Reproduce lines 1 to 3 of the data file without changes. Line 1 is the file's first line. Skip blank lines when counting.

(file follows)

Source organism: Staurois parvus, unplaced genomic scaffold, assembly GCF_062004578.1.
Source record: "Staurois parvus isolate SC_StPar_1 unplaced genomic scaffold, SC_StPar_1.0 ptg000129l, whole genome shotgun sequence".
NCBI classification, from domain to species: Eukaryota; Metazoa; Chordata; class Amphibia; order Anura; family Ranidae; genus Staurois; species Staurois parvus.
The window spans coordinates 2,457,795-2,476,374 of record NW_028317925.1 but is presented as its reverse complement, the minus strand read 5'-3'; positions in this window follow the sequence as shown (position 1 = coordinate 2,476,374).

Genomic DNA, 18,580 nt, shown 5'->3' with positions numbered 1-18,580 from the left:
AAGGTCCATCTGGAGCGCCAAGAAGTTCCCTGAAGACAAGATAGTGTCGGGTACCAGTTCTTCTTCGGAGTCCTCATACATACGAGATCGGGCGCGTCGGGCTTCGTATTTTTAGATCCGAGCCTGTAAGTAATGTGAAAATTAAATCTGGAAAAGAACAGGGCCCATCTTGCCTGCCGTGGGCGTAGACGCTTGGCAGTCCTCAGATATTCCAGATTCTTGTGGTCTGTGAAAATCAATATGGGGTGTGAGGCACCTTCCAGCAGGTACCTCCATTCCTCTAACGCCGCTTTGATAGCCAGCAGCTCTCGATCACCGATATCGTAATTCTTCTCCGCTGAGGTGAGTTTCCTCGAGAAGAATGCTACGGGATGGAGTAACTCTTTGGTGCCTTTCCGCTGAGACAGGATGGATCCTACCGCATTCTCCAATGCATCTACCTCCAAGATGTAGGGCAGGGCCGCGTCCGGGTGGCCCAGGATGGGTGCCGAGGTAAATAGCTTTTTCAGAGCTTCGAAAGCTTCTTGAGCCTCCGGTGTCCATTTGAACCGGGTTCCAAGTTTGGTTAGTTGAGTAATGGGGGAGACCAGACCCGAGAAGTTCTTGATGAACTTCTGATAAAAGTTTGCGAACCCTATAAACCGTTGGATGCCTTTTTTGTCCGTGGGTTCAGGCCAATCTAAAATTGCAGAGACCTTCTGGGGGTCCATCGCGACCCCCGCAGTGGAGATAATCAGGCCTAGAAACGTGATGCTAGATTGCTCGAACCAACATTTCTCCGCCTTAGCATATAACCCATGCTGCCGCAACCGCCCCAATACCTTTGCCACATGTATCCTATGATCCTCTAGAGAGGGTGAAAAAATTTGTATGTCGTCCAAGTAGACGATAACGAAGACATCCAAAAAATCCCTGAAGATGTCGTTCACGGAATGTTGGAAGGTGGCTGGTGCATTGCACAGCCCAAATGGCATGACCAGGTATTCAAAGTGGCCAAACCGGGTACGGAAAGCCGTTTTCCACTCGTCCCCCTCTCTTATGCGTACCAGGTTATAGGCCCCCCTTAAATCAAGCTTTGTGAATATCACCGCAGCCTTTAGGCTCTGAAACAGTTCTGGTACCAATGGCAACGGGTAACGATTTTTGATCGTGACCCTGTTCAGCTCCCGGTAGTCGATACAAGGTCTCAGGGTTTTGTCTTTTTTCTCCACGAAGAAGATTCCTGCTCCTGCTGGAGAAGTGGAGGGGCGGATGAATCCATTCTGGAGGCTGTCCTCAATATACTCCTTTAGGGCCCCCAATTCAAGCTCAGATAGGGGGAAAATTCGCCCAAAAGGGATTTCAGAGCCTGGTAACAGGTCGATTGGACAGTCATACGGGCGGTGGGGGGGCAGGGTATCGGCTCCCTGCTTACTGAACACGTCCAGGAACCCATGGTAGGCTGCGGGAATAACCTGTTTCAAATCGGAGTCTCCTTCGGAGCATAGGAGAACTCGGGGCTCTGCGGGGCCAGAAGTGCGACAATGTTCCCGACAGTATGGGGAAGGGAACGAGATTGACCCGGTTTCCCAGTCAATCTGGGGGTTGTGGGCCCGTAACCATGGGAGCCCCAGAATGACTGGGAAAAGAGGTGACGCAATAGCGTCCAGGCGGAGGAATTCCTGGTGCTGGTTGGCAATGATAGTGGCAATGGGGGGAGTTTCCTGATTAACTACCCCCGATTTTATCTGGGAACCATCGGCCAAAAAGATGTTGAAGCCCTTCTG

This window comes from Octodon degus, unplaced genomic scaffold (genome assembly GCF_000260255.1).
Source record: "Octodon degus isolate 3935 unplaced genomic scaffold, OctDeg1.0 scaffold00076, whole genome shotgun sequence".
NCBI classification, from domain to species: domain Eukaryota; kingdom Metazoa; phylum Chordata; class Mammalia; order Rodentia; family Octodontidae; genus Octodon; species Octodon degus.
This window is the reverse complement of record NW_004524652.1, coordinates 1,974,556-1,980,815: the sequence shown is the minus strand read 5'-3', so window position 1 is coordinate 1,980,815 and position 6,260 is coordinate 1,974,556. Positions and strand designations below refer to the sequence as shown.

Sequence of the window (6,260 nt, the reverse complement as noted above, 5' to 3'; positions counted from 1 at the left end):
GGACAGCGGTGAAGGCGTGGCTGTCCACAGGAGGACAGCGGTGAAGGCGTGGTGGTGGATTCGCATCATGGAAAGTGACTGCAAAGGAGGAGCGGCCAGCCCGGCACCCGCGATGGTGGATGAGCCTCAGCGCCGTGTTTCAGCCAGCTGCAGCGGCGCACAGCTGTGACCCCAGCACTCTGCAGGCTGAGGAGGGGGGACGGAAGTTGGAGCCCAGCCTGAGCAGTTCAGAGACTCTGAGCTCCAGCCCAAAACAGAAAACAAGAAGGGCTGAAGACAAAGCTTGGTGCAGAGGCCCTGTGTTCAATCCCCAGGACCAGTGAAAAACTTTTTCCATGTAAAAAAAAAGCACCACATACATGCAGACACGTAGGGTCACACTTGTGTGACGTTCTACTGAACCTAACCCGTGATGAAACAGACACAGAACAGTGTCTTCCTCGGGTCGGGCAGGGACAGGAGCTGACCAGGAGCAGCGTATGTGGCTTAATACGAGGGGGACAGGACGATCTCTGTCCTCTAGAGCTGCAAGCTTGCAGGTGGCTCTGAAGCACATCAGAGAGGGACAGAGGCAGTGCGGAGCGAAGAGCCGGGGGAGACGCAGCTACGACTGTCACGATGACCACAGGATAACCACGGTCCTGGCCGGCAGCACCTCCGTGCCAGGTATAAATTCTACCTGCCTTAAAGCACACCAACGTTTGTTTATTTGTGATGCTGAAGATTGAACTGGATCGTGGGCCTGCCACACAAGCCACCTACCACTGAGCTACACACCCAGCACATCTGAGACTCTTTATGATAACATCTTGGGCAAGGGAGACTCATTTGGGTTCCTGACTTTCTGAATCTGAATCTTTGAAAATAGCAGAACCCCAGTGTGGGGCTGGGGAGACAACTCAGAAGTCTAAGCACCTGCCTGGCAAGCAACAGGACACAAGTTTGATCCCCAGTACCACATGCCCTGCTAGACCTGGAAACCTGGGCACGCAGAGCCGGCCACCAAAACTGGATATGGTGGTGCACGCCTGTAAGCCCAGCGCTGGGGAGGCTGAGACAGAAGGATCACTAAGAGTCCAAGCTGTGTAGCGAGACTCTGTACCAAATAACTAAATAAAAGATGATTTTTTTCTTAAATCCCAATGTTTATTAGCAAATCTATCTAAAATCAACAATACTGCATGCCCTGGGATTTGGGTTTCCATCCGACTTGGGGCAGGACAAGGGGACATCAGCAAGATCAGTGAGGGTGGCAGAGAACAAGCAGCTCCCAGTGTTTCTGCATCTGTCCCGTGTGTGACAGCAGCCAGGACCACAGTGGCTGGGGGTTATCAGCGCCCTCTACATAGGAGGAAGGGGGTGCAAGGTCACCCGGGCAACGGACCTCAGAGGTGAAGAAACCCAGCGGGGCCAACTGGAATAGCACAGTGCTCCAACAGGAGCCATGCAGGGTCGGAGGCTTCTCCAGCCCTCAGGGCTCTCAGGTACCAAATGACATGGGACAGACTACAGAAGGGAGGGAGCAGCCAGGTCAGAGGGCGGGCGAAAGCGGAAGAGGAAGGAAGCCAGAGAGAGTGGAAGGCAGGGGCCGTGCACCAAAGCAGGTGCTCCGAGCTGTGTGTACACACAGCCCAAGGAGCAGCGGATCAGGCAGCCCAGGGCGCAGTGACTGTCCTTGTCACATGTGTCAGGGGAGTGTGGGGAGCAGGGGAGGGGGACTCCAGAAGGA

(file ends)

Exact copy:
Source organism: Staurois parvus, unplaced genomic scaffold, assembly GCF_062004578.1.
Source record: "Staurois parvus isolate SC_StPar_1 unplaced genomic scaffold, SC_StPar_1.0 ptg000129l, whole genome shotgun sequence".
NCBI classification, from domain to species: Eukaryota; Metazoa; Chordata; class Amphibia; order Anura; family Ranidae; genus Staurois; species Staurois parvus.